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Are men in danger of extinction?


Despite having had most of the social determinants of health in their favour, men have higher mortality rates for all 15 leading causes of death and have a life expectancy about seven years shorter than women's. An editorial in this week's BMJ asks are men in danger of extinction?

Men's reluctance to embrace preventive strategies has also contributed substantially to the spread of AIDS. There is a sustained increase in psychosocial disorders in men, including alcohol and substance abuse, mid-life crisis, depression, and domestic violence, while men's increasing aggression also remains an unsolved health and societal problem.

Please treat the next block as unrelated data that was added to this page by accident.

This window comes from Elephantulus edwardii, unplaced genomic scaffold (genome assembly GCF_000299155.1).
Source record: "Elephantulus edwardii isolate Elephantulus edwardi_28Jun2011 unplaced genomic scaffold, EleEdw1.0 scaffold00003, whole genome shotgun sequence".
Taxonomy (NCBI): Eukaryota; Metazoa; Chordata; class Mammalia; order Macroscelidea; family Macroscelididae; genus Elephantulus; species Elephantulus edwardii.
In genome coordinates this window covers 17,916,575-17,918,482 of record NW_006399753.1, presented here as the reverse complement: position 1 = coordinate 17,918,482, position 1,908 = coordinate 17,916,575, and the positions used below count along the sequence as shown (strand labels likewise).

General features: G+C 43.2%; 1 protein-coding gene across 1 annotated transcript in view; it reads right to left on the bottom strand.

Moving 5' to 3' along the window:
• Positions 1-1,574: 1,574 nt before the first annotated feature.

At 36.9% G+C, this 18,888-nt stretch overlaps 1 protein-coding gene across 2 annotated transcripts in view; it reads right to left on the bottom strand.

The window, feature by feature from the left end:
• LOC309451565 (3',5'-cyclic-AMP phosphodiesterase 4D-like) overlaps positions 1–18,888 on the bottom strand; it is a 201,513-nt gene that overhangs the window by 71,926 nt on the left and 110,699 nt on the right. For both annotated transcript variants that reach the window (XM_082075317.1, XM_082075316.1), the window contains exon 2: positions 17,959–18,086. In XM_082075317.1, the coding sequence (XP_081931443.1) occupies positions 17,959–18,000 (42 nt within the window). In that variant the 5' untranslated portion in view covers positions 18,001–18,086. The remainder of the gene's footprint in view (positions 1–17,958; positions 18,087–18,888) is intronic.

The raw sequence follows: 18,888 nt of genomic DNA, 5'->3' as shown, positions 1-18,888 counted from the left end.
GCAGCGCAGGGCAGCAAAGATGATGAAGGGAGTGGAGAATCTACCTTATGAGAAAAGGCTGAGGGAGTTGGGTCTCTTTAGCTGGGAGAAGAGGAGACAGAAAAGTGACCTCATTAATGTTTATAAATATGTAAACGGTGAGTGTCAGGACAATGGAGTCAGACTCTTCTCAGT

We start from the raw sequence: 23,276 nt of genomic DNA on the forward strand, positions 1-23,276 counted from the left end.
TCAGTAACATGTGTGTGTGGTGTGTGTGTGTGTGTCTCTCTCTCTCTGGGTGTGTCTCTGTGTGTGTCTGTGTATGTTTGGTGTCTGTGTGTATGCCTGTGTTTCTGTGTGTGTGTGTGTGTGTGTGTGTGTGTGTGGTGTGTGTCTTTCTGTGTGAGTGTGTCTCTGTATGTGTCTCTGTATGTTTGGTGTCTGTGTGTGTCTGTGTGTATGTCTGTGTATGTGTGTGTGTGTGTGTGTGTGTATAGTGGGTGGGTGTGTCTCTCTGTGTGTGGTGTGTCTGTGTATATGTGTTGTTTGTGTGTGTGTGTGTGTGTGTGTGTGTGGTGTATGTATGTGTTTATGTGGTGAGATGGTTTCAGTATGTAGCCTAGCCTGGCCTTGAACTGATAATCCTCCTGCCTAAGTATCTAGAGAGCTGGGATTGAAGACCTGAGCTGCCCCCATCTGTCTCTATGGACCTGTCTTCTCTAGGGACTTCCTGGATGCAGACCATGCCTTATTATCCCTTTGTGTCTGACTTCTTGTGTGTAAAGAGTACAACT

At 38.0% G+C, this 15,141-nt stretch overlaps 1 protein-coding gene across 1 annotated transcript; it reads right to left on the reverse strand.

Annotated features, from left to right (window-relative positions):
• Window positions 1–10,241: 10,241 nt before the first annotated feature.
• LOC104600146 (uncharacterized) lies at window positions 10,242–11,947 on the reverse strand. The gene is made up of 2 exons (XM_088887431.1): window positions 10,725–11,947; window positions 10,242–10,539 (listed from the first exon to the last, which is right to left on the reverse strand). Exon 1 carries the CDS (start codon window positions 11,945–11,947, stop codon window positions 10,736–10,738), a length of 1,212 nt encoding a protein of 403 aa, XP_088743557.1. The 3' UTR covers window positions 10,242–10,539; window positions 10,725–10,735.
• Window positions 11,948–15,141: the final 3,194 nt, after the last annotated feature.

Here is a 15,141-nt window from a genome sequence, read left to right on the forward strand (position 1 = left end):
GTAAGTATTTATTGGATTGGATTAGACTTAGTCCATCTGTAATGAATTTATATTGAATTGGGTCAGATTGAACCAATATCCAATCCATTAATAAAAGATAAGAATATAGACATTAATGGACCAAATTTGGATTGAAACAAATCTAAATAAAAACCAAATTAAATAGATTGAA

Although there is still a long way to go in many societies around the world, in most developed countries women are making rapid gains in terms of equality and opportunities in the workforce. With the advent of sperm banks, in vitro fertilisation, sex sorting techniques, human cloning, and same sex marriages, it is reasonable to wonder about the future role of men in society, say the authors.

There is an urgent need to advertise and promote men's health in a positive way, stress the authors. They hope that initiatives such as the first World Congress on Men's Health and Men's World Health Day on 3 November 2001 will act as strong platforms to support long-term strategic and innovative research on men's health.

The future of men and their health BMJ Volume 323, pp 1013-4

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